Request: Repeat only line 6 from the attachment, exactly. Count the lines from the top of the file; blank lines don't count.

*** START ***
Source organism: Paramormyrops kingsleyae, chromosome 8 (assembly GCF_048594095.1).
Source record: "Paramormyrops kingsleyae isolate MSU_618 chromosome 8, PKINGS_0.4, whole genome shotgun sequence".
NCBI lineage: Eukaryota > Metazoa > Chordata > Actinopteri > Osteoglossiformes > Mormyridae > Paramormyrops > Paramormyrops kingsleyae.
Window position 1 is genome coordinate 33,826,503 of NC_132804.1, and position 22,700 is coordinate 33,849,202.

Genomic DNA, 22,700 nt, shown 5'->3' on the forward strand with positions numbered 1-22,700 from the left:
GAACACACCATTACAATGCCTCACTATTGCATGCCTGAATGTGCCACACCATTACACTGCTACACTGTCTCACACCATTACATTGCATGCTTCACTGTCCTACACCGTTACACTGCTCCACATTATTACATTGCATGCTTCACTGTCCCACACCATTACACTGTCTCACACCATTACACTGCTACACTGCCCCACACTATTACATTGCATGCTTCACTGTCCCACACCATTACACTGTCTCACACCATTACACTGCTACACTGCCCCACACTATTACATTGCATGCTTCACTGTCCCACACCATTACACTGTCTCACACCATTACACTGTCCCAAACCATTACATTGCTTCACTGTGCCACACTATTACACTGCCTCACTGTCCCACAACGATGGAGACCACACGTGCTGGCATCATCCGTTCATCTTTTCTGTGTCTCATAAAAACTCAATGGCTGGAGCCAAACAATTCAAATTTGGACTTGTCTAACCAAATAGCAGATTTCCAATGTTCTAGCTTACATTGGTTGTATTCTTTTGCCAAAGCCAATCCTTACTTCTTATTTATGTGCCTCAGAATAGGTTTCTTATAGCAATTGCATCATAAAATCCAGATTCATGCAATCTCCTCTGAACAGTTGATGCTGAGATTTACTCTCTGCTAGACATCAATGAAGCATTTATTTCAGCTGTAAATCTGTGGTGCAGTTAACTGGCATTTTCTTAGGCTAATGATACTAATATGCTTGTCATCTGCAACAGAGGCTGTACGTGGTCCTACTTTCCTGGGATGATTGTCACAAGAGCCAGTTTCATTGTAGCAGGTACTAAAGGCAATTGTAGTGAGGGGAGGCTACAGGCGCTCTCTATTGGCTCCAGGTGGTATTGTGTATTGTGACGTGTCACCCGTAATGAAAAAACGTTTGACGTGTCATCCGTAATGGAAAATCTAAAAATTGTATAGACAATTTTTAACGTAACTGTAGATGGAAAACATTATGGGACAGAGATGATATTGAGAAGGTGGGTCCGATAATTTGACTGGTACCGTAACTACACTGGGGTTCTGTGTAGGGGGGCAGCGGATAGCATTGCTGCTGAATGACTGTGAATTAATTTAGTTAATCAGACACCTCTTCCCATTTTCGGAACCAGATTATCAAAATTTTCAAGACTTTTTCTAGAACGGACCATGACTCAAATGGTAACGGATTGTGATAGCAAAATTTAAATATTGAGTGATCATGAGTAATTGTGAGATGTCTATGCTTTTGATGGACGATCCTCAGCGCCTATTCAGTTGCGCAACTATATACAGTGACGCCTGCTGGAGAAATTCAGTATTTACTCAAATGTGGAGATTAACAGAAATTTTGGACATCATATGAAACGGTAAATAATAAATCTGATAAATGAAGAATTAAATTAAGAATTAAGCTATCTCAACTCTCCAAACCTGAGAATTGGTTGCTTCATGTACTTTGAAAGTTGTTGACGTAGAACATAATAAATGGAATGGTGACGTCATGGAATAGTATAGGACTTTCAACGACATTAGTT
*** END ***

GAACACACCATTACAATGCCTCACTATTGCATGCCTGAATGTGCCACACCATTACACTGCTACACTGTCTCACACCATTACATTGCATGCTTCACTGTCCTACACCGTTACACTGCTCCACATTATTACATTGCATGCTTCACTGTCCCACACCATTACACTGTCTCACACCATTACACTGCTACACTGCCCCACACTATTACATTGCATGCTTCACTGTCCCACACCATTACACTGTCTCACACCATTACACTGCTACACTGCCCCACACTATTACATTGCATGCTTCACTGTCCCACACCATTACACTGTCTCACACCATTACACTGTCCCAAACCATTACATTGCTTCACTGTGCCACACTATTACACTGCCTCACTGTCCCACAACGATGGAGACCACACGTGCTGGCATCATCCGTTCATCTTTTCTGTGTCTCATAAAAACTCAATGGCTGGAGCCAAACAATTCAAATTTGGACTTGTCTAACCAAATAGCAGATTTCCAATGTTCTAGCTTACATTGGTTGTATTCTTTTGCCAAAGCCAATCCTTACTTCTTATTTATGTGCCTCAGAATAGGTTTCTTATAGCAATTGCATCATAAAATCCAGATTCATGCAATCTCCTCTGAACAGTTGATGCTGAGATTTACTCTCTGCTAGACATCAATGAAGCATTTATTTCAGCTGTAAATCTGTGGTGCAGTTAACTGGCATTTTCTTAGGCTAATGATACTAATATGCTTGTCATCTGCAACAGAGGCTGTACGTGGTCCTACTTTCCTGGGATGATTGTCACAAGAGCCAGTTTCATTGTAGCAGGTACTAAAGGCAATTGTAGTGAGGGGAGGCTACAGGCGCTCTCTATTGGCTCCAGGTGGTATTGTGTATTGTGACGTGTCACCCGTAATGAAAAAACGTTTGACGTGTCATCCGTAATGGAAAATCTAAAAATTGTATAGACAATTTTTAACGTAACTGTAGATGGAAAACATTATGGGACAGAGATGATATTGAGAAGGTGGGTCCGATAATTTGACTGGTACCGTAACTACACTGGGGTTCTGTGTAGGGGGGCAGCGGATAGCATTGCTGCTGAATGACTGTGAATTAATTTAGTTAATCAGACACCTCTTCCCATTTTCGGAACCAGATTATCAAAATTTTCAAGACTTTTTCTAGAACGGACCATGACTCAAATGGTAACGGATTGTGATAGCAAAATTTAAATATTGAGTGATCATGAGTAATTGTGAGATGTCTATGCTTTTGATGGACGATCCTCAGCGCCTATTCAGTTGCGCAACTATATACAGTGACGCCTGCTGGAGAAATTCAGTATTTACTCAAATGTGGAGATTAACAGAAATTTTGGACATCATATGAAACGGTAAATAATAAATCTGATAAATGAAGAATTAAATTAAGAATTAAGCTATCTCAACTCTCCAAACCTGAGAATTGGTTGCTTCATGTACTTTGAAAGTTGTTGACGTAGAACATAATAAATGGAATGGTGACGTCATGGAATAGTATAGGACTTTCAACGACATTAGTT